BBC Question Time asks if it’s ‘morally right’ to teach kids LGBT+ issues
BBC politics show Question Time got a strong response after asking people whether it is “morally right” to teach children about LGBT+ issues.
The political debate show discussed the issue on Thursday (March 28), one day after MPs voted to approve new LGBT-inclusive guidance for sex and relationship education by a margin of 538 to 21.
Question Time asks if it’s ‘morally right’ for children to learn about LGBT+ issues
An audience member, Keith Broughton, was picked to ask panellists: “Is it morally right that five-year-old children learn about LGBT issues in school?”
The question was met with rumbles of disapproval from other audience members, as host Fiona Bruce acknowledged: “I can hear all sorts of sounds coming from the audience here.”
The show came under heavy fire on Twitter after posing the question to viewers.
Labour MP Wes Streeting tweeted in response: “Next week: our final question is about learning about women at school. ‘Is it morally right for 5 year old children to learn about women’s issues in school?’ Week after: ‘is it morally right for 5 year old children to learn about Muslim issues in school?’.”
He added: “Get in the sea.”
BBC presenter Sue Perkins said: “The framing of this question is deeply worrying. Are we really here again, nearly two decades after Section 28 was repealed…?”
Holby City actor David Ames wrote: “This is deliberate phrasing and it’s not only insulting but damaging.
“I hope the increase in heated Tweets/responses to this is worth the suggestion that learning of the mere existence of a minority is immoral.”
Question Time panellists all agreed that LGBT-inclusive education is ‘morally right’
Responding on Question Time, all of the panellists, including Education Secretary Damian Hinds and Labour MP Jenny Chapman, as well as nearly all of the audience members who spoke, agreed that LGBT-inclusive education is right. Other panellists included Next chief executive Simon Wolfson, MoneyWeek editor Merryn Somerset Webb and left-wing academic Yanis Varoufakis.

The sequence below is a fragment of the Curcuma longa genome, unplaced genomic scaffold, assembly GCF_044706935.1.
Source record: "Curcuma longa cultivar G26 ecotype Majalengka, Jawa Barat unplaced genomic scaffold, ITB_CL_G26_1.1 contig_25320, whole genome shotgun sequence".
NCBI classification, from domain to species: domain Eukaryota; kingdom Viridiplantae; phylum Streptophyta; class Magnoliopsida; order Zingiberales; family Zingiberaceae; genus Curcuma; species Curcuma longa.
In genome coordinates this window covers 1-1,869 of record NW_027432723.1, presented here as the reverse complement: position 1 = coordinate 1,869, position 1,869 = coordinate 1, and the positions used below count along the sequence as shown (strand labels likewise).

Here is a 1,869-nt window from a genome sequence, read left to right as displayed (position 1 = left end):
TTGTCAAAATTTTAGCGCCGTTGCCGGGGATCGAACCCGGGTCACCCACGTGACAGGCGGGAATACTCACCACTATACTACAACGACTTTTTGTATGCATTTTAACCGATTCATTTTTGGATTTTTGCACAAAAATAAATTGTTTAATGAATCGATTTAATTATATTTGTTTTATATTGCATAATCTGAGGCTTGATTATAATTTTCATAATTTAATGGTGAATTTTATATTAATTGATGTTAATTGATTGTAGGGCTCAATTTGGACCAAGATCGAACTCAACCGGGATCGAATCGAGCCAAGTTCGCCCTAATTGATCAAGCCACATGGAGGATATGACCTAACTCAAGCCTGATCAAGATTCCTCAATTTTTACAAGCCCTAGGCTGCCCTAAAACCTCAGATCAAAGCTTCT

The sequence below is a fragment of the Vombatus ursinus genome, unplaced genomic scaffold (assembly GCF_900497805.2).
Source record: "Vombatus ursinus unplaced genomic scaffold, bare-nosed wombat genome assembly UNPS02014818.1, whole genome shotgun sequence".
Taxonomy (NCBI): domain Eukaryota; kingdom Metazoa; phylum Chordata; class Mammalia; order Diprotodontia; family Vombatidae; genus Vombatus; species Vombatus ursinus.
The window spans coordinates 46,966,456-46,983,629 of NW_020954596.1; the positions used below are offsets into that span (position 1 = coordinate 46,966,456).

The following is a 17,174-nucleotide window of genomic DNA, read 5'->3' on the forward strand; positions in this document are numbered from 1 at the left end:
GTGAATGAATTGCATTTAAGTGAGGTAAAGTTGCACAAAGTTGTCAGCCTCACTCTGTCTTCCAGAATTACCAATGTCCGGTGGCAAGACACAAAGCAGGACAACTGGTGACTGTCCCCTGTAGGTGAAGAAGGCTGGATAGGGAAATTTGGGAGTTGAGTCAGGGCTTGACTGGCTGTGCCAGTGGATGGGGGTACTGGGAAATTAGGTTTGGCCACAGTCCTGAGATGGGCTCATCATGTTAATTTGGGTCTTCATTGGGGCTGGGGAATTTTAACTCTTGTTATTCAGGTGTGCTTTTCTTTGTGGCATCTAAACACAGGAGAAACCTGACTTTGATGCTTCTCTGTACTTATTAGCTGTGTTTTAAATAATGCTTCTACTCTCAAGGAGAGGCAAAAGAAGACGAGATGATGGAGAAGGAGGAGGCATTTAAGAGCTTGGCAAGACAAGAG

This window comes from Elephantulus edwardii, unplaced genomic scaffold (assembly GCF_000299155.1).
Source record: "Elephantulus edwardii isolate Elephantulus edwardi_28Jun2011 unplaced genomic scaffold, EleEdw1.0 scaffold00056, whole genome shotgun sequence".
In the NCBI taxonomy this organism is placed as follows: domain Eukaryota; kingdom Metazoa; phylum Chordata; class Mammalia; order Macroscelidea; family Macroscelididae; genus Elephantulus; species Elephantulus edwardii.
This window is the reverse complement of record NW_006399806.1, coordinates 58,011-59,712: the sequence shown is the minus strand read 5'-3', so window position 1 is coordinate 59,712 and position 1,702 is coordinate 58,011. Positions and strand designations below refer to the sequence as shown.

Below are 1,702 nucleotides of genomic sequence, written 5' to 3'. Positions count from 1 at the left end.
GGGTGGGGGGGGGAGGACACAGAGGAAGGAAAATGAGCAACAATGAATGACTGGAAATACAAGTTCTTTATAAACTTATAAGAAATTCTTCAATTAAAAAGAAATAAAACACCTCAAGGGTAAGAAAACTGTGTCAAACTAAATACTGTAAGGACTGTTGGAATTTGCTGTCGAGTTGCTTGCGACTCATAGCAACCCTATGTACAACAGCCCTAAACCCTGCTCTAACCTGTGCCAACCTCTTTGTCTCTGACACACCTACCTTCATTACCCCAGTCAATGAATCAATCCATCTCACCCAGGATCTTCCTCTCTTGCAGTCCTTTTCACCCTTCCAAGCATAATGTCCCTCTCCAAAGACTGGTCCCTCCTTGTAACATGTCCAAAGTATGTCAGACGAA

Hinds said: “I think it is right, and this is reflected in the new guidance, that during the course of a child’s schooling, they do learn about LGBT+ relationships as part of the diversity of our country.
“That is the type of country that we live in, where there are different types of relationships and you could have another child in your class who has same-sex parents.
“It is much safer to have a child hear about that and discuss that in a safe environment, from a teacher, than it is to pick it up on the internet or from other kids.”
Labour’s Chapman said: “I think it’s quite important that this is happening, and I think it’s about time that we taught our children about healthy friendships and relationships, and the fact that not everybody grows up in the exact same family situation.”
Varoufakis also spoke in support of LGBT-inclusive education, and even spoke of his daughter’s activism to support a gender-neutral friend.
He said: “I’m very gratified that this consensus of tolerance that would be utterly absent 20 years ago is now with us. I’m now very happy to be in the midst of all of you with these views.”
“My daughter, when she was 10, told me about a strike action that the students put together in support of her gender-neutral friend, who was demanding that she should have access to a [gender-neutral] toilet, and all of the kids got together and demanded that a toilet should be prepared for this child,” said Varoufakis.
“This movement towards tolerance is something that needs to be celebrated.”